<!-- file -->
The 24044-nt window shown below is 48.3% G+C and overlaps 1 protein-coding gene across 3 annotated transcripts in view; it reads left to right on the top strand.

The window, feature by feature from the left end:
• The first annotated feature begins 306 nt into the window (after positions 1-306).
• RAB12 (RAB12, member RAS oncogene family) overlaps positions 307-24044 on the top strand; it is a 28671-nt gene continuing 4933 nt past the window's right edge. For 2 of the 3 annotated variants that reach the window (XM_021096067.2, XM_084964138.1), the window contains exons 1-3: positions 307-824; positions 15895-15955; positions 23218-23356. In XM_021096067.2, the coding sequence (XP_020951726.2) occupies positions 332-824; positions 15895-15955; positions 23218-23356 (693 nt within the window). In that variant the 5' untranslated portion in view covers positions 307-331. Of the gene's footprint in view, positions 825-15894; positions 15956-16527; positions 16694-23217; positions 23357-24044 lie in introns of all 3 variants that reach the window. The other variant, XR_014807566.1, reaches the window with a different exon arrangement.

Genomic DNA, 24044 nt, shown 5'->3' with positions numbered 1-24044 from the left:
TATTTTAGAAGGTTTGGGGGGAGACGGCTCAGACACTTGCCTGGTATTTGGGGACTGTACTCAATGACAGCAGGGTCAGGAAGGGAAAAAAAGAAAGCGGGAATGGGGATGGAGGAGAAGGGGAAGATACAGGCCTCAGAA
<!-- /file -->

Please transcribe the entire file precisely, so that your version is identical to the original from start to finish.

The 24044-nt window shown below is 48.3% G+C and overlaps 1 protein-coding gene across 3 annotated transcripts in view; it reads left to right on the top strand.

The window, feature by feature from the left end:
• The first annotated feature begins 306 nt into the window (after positions 1-306).
• RAB12 (RAB12, member RAS oncogene family) overlaps positions 307-24044 on the top strand; it is a 28671-nt gene continuing 4933 nt past the window's right edge. For 2 of the 3 annotated variants that reach the window (XM_021096067.2, XM_084964138.1), the window contains exons 1-3: positions 307-824; positions 15895-15955; positions 23218-23356. In XM_021096067.2, the coding sequence (XP_020951726.2) occupies positions 332-824; positions 15895-15955; positions 23218-23356 (693 nt within the window). In that variant the 5' untranslated portion in view covers positions 307-331. Of the gene's footprint in view, positions 825-15894; positions 15956-16527; positions 16694-23217; positions 23357-24044 lie in introns of all 3 variants that reach the window. The other variant, XR_014807566.1, reaches the window with a different exon arrangement.

Genomic DNA, 24044 nt, shown 5'->3' with positions numbered 1-24044 from the left:
TATTTTAGAAGGTTTGGGGGGAGACGGCTCAGACACTTGCCTGGTATTTGGGGACTGTACTCAATGACAGCAGGGTCAGGAAGGGAAAAAAAGAAAGCGGGAATGGGGATGGAGGAGAAGGGGAAGATACAGGCCTCAGAA